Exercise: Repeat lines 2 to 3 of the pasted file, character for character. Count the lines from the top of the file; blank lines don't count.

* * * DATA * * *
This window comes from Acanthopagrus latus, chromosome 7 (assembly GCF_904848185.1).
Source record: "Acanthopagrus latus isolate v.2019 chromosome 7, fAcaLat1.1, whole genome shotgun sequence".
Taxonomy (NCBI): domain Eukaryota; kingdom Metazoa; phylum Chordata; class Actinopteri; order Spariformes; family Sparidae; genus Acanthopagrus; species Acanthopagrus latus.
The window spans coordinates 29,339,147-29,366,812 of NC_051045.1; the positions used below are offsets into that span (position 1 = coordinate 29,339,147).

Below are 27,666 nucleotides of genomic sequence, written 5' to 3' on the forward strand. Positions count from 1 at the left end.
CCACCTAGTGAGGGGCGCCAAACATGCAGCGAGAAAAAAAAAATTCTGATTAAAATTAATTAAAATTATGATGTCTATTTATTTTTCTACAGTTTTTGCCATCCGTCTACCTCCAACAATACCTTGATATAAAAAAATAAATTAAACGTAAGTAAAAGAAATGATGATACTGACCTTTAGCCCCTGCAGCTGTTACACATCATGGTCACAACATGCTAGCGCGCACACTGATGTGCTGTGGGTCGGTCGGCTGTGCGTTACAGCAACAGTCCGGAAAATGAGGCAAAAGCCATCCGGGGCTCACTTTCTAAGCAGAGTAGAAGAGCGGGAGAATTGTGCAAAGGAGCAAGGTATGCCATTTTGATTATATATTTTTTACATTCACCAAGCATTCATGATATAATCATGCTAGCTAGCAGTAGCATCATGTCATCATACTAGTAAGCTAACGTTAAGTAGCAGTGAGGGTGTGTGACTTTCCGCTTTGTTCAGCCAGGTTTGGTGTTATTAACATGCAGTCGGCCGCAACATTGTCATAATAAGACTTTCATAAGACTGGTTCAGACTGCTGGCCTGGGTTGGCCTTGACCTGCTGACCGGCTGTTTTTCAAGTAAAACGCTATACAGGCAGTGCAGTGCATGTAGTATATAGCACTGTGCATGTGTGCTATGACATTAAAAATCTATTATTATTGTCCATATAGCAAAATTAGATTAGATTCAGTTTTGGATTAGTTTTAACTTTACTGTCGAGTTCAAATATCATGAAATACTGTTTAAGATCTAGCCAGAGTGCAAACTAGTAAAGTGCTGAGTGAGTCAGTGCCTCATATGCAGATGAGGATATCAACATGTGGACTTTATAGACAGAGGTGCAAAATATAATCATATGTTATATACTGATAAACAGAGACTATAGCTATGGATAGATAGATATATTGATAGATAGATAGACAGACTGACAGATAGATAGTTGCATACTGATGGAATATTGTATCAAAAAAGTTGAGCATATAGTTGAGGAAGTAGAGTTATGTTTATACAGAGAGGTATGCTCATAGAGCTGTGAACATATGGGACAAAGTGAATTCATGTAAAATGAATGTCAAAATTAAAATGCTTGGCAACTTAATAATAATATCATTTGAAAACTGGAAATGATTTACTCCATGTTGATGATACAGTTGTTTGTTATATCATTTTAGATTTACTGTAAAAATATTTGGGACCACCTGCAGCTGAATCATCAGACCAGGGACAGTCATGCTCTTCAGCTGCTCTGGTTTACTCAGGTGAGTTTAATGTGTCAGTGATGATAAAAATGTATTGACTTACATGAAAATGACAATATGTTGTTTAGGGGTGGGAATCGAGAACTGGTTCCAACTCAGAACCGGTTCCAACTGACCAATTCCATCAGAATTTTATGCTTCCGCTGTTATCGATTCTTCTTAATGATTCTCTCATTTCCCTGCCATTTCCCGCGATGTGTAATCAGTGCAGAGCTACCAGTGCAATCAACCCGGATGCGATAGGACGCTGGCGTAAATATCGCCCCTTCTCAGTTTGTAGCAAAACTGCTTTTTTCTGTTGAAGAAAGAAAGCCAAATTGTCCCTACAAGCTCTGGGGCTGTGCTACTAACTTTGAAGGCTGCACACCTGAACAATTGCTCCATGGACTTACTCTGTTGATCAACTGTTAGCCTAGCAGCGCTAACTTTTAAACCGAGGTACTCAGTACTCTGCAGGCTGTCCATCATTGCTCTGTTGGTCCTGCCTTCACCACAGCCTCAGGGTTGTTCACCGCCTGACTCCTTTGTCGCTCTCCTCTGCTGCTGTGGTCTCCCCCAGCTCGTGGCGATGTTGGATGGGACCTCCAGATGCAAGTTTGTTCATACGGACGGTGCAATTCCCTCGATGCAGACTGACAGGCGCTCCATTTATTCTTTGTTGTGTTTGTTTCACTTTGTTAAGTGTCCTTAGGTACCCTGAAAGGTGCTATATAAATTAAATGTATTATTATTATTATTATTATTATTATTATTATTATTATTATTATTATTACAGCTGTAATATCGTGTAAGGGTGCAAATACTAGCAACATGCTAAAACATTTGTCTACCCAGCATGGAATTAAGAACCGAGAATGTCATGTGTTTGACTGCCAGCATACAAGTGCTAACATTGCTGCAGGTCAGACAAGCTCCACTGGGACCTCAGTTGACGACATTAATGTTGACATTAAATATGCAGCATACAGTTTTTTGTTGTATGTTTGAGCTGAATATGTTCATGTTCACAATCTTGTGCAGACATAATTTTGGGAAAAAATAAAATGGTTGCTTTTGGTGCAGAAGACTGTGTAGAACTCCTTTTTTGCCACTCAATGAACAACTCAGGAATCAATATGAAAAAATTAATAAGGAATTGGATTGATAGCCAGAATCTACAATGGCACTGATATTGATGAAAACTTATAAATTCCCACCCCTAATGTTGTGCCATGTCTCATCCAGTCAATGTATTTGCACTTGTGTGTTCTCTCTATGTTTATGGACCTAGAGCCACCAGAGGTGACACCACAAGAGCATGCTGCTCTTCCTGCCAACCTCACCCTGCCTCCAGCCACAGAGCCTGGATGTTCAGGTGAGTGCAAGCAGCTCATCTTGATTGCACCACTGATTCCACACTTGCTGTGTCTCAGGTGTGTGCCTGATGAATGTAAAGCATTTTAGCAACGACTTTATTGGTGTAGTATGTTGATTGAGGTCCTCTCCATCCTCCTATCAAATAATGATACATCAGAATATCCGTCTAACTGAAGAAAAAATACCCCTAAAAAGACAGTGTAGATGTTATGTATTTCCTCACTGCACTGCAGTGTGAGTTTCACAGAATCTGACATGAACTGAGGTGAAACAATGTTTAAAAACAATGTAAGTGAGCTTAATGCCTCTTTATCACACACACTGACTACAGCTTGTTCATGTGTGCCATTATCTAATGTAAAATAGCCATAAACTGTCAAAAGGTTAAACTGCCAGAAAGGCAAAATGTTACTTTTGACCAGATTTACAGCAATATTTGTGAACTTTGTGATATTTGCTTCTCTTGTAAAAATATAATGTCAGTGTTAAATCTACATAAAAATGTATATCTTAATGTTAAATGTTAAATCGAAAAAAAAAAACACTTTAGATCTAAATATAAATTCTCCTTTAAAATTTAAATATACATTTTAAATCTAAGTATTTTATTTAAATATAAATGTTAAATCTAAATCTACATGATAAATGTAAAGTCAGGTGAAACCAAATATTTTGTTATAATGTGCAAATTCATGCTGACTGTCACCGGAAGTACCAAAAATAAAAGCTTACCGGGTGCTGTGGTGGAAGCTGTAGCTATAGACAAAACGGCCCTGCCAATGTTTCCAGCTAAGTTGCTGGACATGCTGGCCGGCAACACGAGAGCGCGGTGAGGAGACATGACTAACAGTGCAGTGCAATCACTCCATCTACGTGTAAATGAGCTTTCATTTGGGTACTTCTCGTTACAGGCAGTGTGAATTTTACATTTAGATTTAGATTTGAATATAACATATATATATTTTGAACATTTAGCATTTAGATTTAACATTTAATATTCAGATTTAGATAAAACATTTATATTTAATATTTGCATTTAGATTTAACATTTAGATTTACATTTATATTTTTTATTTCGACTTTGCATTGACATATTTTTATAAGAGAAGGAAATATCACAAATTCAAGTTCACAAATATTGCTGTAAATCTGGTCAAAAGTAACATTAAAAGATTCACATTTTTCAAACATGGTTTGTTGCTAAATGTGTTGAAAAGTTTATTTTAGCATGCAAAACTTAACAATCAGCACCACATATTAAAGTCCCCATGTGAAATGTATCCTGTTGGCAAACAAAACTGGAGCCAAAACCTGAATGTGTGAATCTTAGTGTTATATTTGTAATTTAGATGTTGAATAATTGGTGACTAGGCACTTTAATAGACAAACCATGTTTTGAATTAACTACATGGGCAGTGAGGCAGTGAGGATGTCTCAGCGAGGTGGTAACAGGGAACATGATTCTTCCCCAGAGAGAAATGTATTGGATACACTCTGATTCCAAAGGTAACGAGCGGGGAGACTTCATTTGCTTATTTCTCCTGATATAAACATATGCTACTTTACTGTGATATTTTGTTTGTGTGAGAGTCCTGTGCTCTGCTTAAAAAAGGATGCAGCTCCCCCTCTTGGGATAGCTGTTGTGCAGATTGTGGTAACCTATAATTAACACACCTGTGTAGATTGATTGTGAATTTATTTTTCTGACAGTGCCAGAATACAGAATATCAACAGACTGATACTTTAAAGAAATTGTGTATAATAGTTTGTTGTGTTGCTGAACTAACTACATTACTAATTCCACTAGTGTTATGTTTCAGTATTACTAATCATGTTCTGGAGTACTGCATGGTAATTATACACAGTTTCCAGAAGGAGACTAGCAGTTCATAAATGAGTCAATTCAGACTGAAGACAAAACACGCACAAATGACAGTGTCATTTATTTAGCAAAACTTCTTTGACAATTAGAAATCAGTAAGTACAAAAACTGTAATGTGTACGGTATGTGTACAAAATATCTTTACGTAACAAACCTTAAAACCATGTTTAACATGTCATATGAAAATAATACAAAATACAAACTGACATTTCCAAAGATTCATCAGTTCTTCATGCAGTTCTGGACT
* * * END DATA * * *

Source record: "Acanthopagrus latus isolate v.2019 chromosome 7, fAcaLat1.1, whole genome shotgun sequence".
Taxonomy (NCBI): domain Eukaryota; kingdom Metazoa; phylum Chordata; class Actinopteri; order Spariformes; family Sparidae; genus Acanthopagrus; species Acanthopagrus latus.